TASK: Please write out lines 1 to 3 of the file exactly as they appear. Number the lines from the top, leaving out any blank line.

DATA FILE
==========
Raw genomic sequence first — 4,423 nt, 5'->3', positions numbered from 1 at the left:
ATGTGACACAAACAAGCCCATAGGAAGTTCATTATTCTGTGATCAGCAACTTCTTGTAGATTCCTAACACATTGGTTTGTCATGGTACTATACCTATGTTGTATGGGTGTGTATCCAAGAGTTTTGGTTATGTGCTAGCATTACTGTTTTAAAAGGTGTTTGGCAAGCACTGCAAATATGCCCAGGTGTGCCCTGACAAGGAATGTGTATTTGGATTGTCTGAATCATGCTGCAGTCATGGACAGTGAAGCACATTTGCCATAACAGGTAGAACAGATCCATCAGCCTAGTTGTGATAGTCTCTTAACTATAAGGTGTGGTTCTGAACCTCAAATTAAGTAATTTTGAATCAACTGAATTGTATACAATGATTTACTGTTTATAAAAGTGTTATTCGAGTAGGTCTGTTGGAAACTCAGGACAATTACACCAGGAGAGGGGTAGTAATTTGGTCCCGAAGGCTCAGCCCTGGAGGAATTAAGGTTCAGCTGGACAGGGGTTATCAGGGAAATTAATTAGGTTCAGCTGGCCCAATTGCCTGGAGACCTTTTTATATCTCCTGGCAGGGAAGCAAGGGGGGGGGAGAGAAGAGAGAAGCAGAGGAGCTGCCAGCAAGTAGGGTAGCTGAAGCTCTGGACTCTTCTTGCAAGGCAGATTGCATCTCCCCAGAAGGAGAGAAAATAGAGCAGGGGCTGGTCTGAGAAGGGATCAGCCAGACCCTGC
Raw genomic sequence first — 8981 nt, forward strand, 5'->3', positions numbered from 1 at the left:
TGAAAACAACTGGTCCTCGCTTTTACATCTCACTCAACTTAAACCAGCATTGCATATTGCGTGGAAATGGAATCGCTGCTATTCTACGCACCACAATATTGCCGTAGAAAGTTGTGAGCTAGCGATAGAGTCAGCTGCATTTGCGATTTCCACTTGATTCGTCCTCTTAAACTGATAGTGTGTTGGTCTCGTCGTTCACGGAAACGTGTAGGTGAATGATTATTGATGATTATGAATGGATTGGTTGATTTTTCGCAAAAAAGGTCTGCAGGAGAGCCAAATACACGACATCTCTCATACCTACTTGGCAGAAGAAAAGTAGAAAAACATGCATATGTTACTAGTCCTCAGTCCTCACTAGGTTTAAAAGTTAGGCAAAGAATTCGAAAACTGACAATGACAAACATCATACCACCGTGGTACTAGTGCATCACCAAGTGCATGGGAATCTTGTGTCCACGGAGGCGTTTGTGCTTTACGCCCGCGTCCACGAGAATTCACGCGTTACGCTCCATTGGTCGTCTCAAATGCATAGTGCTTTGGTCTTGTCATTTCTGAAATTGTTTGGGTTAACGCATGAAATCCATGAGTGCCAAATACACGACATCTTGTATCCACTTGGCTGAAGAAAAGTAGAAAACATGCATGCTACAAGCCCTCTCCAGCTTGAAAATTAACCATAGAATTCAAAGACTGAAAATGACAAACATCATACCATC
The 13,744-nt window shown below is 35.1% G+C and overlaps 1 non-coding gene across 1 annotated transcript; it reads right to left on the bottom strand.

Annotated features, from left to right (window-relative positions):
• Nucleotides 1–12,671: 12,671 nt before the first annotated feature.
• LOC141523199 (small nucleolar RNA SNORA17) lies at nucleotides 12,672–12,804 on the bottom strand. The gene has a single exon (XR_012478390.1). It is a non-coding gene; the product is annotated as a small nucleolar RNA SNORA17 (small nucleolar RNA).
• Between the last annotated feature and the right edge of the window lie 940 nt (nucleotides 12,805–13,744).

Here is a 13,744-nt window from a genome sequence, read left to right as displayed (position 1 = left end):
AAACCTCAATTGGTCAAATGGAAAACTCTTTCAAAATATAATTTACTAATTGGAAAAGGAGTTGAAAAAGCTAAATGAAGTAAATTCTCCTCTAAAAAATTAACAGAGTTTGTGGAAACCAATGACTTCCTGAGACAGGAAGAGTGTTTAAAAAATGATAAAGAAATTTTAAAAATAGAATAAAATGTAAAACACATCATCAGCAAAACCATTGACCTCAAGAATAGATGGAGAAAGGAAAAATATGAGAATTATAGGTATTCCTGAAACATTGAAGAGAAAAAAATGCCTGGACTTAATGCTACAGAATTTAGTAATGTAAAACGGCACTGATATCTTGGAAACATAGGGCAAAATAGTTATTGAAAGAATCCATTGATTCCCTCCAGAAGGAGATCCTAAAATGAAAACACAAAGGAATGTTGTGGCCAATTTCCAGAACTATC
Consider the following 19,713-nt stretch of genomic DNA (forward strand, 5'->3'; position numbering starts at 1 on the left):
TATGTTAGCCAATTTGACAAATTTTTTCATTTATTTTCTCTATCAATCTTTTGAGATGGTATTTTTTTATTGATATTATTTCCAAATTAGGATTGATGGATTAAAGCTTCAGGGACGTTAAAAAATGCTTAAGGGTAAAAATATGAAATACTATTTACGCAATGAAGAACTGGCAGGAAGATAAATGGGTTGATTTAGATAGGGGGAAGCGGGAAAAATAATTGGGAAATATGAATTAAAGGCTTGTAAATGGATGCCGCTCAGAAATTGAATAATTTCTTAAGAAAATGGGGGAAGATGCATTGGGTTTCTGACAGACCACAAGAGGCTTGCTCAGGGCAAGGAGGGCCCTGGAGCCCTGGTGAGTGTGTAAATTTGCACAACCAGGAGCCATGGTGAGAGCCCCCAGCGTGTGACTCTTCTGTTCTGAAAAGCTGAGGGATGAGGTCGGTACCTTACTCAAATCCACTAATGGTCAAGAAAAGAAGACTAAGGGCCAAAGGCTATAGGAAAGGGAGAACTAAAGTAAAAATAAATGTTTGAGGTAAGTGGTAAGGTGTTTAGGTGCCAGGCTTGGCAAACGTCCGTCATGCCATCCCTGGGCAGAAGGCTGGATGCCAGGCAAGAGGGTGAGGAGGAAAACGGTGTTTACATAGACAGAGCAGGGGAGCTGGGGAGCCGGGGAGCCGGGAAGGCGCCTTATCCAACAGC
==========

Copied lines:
Raw genomic sequence first — 4,423 nt, 5'->3', positions numbered from 1 at the left:
ATGTGACACAAACAAGCCCATAGGAAGTTCATTATTCTGTGATCAGCAACTTCTTGTAGATTCCTAACACATTGGTTTGTCATGGTACTATACCTATGTTGTATGGGTGTGTATCCAAGAGTTTTGGTTATGTGCTAGCATTACTGTTTTAAAAGGTGTTTGGCAAGCACTGCAAATATGCCCAGGTGTGCCCTGACAAGGAATGTGTATTTGGATTGTCTGAATCATGCTGCAGTCATGGACAGTGAAGCACATTTGCCATAACAGGTAGAACAGATCCATCAGCCTAGTTGTGATAGTCTCTTAACTATAAGGTGTGGTTCTGAACCTCAAATTAAGTAATTTTGAATCAACTGAATTGTATACAATGATTTACTGTTTATAAAAGTGTTATTCGAGTAGGTCTGTTGGAAACTCAGGACAATTACACCAGGAGAGGGGTAGTAATTTGGTCCCGAAGGCTCAGCCCTGGAGGAATTAAGGTTCAGCTGGACAGGGGTTATCAGGGAAATTAATTAGGTTCAGCTGGCCCAATTGCCTGGAGACCTTTTTATATCTCCTGGCAGGGAAGCAAGGGGGGGGGAGAGAAGAGAGAAGCAGAGGAGCTGCCAGCAAGTAGGGTAGCTGAAGCTCTGGACTCTTCTTGCAAGGCAGATTGCATCTCCCCAGAAGGAGAGAAAATAGAGCAGGGGCTGGTCTGAGAAGGGATCAGCCAGACCCTGC
Raw genomic sequence first — 8981 nt, forward strand, 5'->3', positions numbered from 1 at the left: